Friday, May 6, 2016

Lyon County to seek input on Silver Springs Airport (KSPZ) master plan



After being chastised for not seeking public input sooner, the Lyon County Commission plans to hold a series of town hall meetings to get public input on the proposed master plan for the Silver Springs Airport.

At a workshop April 14 in the Hillyard Hall Community Center, Lyon County Manager Jeff Page told the Board of Commissioners he will work on scheduling a series of town hall meetings to get feedback from the community on the future of the airport.

“I would like to have, once and for all, a master plan in place so we can decide what this airport is going to be when it grows up,” Page said.

The county manager said he would have a tentative schedule of town hall meetings to present to the board at its first meeting in May. Page said the county would ask for input from the community, all of the airport’s stakeholders and the aviation industry that uses the airport.

That came after developer Bill Miles expressed his disappointment that the commission held the workshop without first seeking public input.

At the April 14 meeting, representatives of Armstrong Consultants Inc., outlined their recommendations for the airport.

Armstrong Consultants Inc., is a professional consulting engineering firm specializing exclusively in airports that the county has contracted to work on a master plan for the airport.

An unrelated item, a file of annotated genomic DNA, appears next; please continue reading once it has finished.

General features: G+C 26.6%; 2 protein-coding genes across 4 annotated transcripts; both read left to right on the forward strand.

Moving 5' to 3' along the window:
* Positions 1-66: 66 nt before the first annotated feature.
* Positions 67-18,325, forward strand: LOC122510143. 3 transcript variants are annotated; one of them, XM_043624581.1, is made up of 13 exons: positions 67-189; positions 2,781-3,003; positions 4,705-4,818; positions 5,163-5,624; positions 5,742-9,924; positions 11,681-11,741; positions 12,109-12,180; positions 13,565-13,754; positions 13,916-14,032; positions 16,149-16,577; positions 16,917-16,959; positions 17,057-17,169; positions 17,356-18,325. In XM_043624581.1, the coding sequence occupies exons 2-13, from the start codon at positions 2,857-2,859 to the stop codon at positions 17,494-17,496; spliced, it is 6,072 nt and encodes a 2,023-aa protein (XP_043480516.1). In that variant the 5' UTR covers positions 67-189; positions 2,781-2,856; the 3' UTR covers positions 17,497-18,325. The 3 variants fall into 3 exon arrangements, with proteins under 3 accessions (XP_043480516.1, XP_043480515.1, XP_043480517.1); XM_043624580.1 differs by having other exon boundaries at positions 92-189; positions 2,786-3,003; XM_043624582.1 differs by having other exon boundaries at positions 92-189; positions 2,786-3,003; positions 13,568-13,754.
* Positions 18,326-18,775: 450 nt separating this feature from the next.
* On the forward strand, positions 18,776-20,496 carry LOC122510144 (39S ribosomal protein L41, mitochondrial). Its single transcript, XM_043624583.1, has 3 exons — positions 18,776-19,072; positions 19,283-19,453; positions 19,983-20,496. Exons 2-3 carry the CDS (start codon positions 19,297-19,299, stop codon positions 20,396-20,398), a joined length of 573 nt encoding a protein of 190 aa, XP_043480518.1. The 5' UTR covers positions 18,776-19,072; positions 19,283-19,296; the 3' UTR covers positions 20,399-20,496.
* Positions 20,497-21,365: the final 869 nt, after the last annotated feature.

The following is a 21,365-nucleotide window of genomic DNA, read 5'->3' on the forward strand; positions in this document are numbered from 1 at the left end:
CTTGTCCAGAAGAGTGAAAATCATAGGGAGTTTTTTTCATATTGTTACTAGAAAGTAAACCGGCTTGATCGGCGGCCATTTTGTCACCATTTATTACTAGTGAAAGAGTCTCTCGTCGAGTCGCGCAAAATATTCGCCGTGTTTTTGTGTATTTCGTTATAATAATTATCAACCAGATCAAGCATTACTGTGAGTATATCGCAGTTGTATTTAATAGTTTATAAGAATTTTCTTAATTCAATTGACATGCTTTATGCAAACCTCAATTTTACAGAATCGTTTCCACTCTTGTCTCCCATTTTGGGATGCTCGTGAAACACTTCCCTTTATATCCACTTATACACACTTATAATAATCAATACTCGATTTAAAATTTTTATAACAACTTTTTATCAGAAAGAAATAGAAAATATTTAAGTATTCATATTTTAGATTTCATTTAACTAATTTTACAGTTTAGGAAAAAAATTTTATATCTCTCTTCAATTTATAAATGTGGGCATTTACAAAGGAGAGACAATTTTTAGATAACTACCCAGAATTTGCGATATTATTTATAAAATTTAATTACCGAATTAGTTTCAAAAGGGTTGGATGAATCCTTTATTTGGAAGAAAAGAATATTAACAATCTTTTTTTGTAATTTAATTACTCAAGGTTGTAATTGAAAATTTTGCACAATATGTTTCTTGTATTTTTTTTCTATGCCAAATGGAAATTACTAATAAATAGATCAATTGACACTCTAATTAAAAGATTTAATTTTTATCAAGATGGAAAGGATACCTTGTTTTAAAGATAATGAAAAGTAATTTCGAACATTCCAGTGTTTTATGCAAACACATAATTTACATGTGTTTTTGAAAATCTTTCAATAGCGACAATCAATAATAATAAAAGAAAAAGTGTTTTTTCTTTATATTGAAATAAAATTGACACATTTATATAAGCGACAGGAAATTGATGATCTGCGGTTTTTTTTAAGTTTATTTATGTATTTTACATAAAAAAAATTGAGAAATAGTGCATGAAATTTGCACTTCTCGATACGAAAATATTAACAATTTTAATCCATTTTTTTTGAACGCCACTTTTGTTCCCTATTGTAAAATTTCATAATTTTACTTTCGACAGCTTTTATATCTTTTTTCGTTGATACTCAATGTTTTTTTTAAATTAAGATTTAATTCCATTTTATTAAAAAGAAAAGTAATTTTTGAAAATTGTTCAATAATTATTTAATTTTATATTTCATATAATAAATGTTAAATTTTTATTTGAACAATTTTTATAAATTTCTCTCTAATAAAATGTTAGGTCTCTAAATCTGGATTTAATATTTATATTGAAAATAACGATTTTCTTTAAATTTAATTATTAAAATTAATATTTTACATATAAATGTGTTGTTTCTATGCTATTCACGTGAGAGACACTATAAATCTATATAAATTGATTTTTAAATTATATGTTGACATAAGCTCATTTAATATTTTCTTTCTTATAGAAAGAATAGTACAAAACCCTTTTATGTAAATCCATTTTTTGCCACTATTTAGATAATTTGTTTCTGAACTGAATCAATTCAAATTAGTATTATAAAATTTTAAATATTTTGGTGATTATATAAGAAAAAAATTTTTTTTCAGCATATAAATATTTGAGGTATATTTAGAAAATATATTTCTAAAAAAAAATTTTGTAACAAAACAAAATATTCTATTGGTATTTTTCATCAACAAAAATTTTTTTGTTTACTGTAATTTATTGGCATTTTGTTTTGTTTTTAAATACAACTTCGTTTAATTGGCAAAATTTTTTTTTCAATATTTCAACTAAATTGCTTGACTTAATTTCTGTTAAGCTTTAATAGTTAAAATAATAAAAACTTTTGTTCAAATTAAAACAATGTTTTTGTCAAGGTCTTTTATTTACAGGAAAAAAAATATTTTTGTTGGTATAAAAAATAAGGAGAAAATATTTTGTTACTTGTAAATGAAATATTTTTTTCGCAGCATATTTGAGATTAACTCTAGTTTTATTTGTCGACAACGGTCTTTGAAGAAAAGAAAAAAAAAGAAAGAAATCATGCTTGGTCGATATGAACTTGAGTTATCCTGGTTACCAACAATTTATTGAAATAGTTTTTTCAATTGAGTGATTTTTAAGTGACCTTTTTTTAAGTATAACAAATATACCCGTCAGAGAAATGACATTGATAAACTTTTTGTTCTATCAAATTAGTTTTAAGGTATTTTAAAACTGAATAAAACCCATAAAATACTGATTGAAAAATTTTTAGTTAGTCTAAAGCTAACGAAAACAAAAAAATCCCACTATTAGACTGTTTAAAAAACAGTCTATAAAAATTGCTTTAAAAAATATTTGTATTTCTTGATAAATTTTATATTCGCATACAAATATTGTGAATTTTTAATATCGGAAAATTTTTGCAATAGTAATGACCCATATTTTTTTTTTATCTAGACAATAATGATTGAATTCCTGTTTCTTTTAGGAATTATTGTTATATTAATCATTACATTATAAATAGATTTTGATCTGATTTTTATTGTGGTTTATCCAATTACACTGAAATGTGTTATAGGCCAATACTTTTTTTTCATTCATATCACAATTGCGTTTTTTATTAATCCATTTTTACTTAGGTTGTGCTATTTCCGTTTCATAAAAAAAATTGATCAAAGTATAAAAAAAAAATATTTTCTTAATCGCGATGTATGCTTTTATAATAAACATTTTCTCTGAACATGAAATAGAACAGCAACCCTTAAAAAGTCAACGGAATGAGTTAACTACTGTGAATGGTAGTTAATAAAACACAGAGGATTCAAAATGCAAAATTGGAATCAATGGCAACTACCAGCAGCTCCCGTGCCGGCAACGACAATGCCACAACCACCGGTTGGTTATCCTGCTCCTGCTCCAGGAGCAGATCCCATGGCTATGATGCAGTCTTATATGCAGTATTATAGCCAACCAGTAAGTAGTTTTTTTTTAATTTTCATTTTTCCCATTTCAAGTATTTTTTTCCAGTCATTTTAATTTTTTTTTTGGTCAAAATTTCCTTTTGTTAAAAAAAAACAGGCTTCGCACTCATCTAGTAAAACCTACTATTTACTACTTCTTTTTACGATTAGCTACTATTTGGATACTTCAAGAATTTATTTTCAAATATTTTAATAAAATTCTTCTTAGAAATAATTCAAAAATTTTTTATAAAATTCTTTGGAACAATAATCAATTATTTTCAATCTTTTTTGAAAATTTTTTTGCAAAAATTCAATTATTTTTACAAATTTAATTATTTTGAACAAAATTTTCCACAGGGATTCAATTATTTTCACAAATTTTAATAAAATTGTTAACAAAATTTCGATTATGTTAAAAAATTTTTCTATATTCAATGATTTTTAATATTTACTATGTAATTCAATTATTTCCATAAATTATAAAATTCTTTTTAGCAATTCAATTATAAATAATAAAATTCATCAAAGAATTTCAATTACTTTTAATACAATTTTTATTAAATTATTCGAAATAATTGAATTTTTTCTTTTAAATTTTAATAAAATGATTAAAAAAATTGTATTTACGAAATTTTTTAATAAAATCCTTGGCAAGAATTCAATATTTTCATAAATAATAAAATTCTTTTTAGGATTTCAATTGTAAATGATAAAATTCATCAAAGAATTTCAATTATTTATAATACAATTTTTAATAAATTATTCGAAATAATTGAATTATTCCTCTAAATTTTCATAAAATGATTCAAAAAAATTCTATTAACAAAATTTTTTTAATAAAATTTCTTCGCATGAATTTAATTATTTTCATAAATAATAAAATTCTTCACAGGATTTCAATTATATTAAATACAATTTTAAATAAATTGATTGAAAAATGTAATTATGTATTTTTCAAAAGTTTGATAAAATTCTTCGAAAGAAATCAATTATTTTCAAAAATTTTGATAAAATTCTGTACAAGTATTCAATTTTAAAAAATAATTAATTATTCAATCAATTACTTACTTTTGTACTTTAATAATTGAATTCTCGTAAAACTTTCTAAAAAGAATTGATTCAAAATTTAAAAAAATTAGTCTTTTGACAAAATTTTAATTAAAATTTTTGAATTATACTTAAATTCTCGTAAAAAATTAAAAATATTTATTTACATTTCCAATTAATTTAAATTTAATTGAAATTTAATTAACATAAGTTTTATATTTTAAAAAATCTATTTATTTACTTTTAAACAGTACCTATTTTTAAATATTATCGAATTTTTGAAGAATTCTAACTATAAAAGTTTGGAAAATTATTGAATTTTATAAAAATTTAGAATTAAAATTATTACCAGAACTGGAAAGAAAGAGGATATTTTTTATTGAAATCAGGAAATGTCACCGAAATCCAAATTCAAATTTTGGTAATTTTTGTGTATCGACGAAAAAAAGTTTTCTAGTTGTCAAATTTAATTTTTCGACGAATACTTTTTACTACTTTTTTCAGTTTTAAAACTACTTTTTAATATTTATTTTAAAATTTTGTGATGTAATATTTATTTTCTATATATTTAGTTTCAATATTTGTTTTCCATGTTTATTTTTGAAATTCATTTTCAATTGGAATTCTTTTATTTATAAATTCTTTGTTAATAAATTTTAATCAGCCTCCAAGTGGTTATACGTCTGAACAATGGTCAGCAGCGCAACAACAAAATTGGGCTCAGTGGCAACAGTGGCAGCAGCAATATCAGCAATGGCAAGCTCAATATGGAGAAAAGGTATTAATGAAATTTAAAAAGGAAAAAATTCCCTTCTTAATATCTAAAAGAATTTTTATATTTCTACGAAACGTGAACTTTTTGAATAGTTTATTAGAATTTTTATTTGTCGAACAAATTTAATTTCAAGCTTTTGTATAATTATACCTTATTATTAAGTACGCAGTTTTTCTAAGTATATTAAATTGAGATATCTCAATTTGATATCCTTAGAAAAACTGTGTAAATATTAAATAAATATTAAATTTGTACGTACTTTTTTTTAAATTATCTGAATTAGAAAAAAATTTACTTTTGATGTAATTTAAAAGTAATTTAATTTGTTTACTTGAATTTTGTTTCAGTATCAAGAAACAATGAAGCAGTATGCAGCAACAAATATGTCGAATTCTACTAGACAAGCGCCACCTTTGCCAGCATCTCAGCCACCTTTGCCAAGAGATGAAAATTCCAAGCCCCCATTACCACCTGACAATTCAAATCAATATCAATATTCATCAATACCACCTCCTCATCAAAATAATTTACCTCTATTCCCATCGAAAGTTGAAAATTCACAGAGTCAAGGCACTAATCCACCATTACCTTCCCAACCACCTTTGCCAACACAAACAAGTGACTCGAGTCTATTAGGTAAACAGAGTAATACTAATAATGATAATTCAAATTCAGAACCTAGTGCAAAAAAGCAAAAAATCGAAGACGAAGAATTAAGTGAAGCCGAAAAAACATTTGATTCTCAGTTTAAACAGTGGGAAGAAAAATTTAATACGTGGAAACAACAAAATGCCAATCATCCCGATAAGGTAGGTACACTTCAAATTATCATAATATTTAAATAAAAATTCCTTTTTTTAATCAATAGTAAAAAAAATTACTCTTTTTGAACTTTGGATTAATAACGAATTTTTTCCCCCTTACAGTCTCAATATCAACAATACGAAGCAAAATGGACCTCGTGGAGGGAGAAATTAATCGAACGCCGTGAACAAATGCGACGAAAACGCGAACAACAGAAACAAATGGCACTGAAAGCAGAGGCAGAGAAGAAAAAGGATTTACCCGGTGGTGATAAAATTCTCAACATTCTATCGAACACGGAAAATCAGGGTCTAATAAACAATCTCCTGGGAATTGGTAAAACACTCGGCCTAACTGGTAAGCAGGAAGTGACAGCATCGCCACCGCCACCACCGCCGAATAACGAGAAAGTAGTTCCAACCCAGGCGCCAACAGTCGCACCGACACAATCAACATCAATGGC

Armstrong’s project planner John Rostas said the recommendations are not a list of things to be done now, but is based off of forecasted growth of the area and the use of the airport and is projected to meet the demands of the airport if that growth occurs.

“We want to make sure the airport meets the requirements for the types of airplanes that are using the airport, the number of operations that are taking place,” Armstrong’s airport planning manager Justin Pietz said.

Pietz said the Federal Aviation Administration requires that airports that receive federal funds update master plans every 10 years.

“It’s a plan, conceptual, and by no means is it set in stone,” Pietz said. “It needs to be justifiable, so a lot on the master plan will never happen, but you have to have a master plan for federal grant funding.”

Among the recommendations by Armstrong are to extend the runway from its current length of 6,000 feet to 8,440 feet; construct a parallel taxiway to south of the runway; construct a helicopter parking area; implement a nonprecision approach procedure, which is currently in progress; extend parking areas; improve lighting and signage; install an automated weather observation system; build a general aviation terminal building like a pilot lounge; install jet aid storage tanks; increase vehicle parking and add a snow removal equipment storage building and the equipment itself.

“(A runway of) 8,440 feet still provides suitable length for your corporate users and yet minimizes off airport impacts,” Rostas said.

There is no set timeframe for those improvements, Rostas said, but they would be included in the plan to be built if the need is justified by additional use.

“The plan is not to build an 8,000-foot runway; it’s if one was built, this is where it would be built,” he said.

Rostas said the plan was designed to lessen impacts on the surrounding community.

“We want to make sure development complements the community and doesn’t intrude on the community,” he said.

Miles objected to the plan being developed without asking the community whether it wants an airport with those amenities.

“Maybe you should ask the surrounding property owners, because I sure don’t want to see an 8,000-foot runway in Silver Springs at any taxpayer or Lyon County expense,” Miles said. “I’m very disappointed there wasn’t public input on this vision that affects the whole community prior to tonight.”

Original article can be found here:  http://www.rgj.com

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